Biblical Economics

As we seek a biblical model of economics, we must first examine what is perhaps the most basic idea in economics: the tension between scarcity and insatiability. Scarcity is simply the truth that all physical resources are finite. Insatiability is the idea that human beings are always in want, trying to get something more. In other words, “we can’t always git what we want.”


It should not be surprising that these observations about the world and human nature are taught as truths in Scripture. First, there are many verses that talk about the desire to accumulate possessions, some with a positive spin and some with a negative. Much of the Old Testament narratives are concerned with the acquisition of the Promised Land and the blessings that accompany the Davidic kingdom. Secondly, however, many teachings of Scripture take for granted the human desire for self-interest. Paul, for example, appeals to the Christians’ desire to receive the blessings given to Christ and the rewards of His kingdom as he urges them to press on in their faith. Pursuit of true self-interest is not condemned by Scripture but accepted as a part of being human, with the understanding that what is truly in one’s best interest is to obey God.


When God begins His creative program, He begins with a “wild and waste” earth. By the process of creation, He “tames” the earth, first by creating light, then by putting the chaotic waters in order, and then further pulling back the waters to reveal land. God’s creation is His cultivation of order. He then gives Adam, as His representative, the mandate to continue and finish the project. God placed Adam in a paradise, but it was a work in-progress-Adam was to name the animals and cultivate the plants. It should not be thought that insatiability-Man’s quest to fulfill his desires-is a product of the Fall, but rather the original state of Man’s creation. Had Adam sat and twiddled his thumbs, he would presumably have starved! Through obedience to God, Adam’s needs and wants would have been met. Only the Creator can truly sate the hunger of the Creation.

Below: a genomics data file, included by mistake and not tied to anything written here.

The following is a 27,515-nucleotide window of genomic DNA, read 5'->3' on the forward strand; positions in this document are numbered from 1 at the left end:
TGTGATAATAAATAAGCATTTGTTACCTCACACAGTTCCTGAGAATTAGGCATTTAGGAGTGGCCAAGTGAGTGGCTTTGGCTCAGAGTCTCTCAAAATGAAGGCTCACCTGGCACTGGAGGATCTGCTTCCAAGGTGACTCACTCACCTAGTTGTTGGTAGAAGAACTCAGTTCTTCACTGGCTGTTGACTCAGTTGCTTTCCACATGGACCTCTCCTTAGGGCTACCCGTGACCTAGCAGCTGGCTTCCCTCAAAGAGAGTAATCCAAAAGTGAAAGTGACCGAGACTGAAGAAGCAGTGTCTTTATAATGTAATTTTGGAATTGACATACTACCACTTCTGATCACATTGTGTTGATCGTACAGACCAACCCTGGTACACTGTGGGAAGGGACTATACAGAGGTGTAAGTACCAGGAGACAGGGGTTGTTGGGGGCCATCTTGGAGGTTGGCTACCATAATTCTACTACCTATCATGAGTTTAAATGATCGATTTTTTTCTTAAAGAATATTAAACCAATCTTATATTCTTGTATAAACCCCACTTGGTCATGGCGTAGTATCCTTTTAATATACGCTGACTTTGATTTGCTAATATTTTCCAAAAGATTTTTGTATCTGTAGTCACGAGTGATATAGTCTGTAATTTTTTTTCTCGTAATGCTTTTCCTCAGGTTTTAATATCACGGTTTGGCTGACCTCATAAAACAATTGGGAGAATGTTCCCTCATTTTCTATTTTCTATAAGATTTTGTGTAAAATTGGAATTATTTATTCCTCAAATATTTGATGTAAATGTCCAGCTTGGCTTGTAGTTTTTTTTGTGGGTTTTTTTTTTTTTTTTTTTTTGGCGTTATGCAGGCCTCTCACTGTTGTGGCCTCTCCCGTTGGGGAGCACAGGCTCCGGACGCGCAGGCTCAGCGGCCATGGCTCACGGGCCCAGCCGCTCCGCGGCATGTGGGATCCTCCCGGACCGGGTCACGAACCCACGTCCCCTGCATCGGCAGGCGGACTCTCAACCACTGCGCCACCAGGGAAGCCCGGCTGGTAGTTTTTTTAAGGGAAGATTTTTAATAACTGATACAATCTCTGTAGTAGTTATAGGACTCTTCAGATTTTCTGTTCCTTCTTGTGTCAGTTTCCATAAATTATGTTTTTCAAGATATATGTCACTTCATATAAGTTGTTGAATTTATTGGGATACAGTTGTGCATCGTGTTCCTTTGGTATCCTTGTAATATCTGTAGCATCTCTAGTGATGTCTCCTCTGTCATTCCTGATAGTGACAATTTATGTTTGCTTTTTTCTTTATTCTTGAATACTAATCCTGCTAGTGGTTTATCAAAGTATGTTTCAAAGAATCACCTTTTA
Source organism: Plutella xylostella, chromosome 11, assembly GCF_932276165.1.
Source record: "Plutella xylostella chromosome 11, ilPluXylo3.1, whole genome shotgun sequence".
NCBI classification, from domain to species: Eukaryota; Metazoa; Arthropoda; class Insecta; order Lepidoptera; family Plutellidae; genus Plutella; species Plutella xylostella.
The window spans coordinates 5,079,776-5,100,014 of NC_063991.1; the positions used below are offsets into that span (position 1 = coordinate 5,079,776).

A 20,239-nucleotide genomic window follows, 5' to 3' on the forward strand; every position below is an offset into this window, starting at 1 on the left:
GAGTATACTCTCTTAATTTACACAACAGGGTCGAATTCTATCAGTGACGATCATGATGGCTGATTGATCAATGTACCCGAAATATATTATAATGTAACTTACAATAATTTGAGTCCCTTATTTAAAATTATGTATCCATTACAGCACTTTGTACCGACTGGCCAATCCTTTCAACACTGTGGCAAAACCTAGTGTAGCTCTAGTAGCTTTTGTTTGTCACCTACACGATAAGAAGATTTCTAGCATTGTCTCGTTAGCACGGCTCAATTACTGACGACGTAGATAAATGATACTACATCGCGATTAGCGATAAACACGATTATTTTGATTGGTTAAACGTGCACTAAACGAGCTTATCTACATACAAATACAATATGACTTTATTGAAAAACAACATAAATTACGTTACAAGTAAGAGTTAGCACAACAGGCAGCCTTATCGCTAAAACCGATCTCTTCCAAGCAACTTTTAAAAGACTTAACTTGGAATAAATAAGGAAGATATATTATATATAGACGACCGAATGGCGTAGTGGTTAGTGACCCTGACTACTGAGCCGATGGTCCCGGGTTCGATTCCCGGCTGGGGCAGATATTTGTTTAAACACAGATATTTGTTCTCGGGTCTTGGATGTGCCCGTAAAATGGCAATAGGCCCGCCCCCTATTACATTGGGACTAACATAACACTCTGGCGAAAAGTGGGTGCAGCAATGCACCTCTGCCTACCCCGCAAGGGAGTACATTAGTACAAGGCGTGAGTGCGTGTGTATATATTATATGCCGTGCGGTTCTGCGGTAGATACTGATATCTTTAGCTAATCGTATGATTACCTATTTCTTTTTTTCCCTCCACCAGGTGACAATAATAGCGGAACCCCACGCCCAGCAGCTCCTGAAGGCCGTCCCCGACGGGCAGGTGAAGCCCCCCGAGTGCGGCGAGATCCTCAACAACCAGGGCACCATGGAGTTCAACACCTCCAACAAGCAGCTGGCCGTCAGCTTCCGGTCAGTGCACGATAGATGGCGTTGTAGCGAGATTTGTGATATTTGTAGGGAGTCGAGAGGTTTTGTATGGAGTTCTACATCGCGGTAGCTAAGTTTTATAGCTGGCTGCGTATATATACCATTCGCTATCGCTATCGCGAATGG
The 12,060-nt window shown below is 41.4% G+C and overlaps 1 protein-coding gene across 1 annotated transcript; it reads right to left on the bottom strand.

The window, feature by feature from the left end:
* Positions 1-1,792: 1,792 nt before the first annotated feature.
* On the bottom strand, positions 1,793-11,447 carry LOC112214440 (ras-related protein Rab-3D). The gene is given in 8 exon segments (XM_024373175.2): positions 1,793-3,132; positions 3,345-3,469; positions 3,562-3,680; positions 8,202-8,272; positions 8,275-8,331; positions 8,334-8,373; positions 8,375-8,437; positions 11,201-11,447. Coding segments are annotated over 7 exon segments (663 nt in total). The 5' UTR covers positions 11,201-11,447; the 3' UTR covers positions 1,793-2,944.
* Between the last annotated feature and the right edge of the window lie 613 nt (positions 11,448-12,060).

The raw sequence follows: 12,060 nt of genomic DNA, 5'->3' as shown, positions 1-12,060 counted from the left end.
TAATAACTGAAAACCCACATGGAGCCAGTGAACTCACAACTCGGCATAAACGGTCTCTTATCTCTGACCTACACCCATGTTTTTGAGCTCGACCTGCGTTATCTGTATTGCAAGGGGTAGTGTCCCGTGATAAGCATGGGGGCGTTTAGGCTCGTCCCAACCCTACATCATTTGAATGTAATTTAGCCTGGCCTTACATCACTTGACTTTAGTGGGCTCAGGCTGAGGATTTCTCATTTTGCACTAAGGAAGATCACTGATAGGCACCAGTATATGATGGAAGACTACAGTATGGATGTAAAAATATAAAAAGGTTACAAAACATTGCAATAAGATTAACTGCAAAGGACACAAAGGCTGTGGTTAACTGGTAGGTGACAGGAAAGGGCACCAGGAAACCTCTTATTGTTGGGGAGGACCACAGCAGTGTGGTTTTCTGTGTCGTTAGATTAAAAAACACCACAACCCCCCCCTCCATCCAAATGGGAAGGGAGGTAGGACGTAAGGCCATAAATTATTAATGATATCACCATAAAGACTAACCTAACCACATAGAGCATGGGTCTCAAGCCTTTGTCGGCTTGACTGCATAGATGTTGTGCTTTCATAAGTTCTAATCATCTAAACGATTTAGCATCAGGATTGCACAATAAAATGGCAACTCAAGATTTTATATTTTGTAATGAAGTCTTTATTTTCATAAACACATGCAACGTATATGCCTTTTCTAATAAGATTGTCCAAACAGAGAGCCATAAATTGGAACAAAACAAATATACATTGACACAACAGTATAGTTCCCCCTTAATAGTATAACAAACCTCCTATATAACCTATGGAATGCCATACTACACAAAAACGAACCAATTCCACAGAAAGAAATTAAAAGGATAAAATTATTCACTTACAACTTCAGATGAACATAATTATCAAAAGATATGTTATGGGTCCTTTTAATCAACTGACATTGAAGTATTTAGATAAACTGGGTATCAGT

In the post-Fall world, scarcity is more acute. The ground will only produce by Man’s sweat and toil. Given Man’s desire to live and prosper, he must find new ways of getting what he needs to stay alive.

About Benj

I’m a native North Jerseyan, transplanted to Pennsylvania...lived and taught in Eastern Europe for six years…Old Testament professor, ordained minister, occasional liturgist…husband to Corrie…father to Daniel and Elizabeth.
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1 Response to Biblical Economics

  1. Pingback: Greatest Hits | think hard, think well

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